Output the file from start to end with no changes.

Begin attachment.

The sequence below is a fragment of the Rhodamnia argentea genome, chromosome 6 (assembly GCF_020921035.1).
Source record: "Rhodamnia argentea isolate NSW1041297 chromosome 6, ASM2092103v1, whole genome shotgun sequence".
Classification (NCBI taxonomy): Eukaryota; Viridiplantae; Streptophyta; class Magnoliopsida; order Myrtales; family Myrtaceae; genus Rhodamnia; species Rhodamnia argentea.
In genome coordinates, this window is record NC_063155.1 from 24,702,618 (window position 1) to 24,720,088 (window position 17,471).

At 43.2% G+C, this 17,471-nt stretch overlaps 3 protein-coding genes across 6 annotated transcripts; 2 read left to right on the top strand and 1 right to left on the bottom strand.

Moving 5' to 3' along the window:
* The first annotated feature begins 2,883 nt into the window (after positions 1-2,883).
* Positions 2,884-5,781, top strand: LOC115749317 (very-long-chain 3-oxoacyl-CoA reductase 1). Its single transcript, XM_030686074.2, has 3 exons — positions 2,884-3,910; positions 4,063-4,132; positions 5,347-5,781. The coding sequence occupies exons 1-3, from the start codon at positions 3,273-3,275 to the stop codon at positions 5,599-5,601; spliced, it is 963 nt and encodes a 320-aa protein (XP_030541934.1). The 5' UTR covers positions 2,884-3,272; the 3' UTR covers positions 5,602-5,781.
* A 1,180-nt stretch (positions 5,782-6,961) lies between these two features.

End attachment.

The sequence below is a fragment of the Rhodamnia argentea genome, chromosome 6 (assembly GCF_020921035.1).
Source record: "Rhodamnia argentea isolate NSW1041297 chromosome 6, ASM2092103v1, whole genome shotgun sequence".
Classification (NCBI taxonomy): Eukaryota; Viridiplantae; Streptophyta; class Magnoliopsida; order Myrtales; family Myrtaceae; genus Rhodamnia; species Rhodamnia argentea.
In genome coordinates, this window is record NC_063155.1 from 24,702,618 (window position 1) to 24,720,088 (window position 17,471).

At 43.2% G+C, this 17,471-nt stretch overlaps 3 protein-coding genes across 6 annotated transcripts; 2 read left to right on the top strand and 1 right to left on the bottom strand.

Moving 5' to 3' along the window:
* The first annotated feature begins 2,883 nt into the window (after positions 1-2,883).
* Positions 2,884-5,781, top strand: LOC115749317 (very-long-chain 3-oxoacyl-CoA reductase 1). Its single transcript, XM_030686074.2, has 3 exons — positions 2,884-3,910; positions 4,063-4,132; positions 5,347-5,781. The coding sequence occupies exons 1-3, from the start codon at positions 3,273-3,275 to the stop codon at positions 5,599-5,601; spliced, it is 963 nt and encodes a 320-aa protein (XP_030541934.1). The 5' UTR covers positions 2,884-3,272; the 3' UTR covers positions 5,602-5,781.
* A 1,180-nt stretch (positions 5,782-6,961) lies between these two features.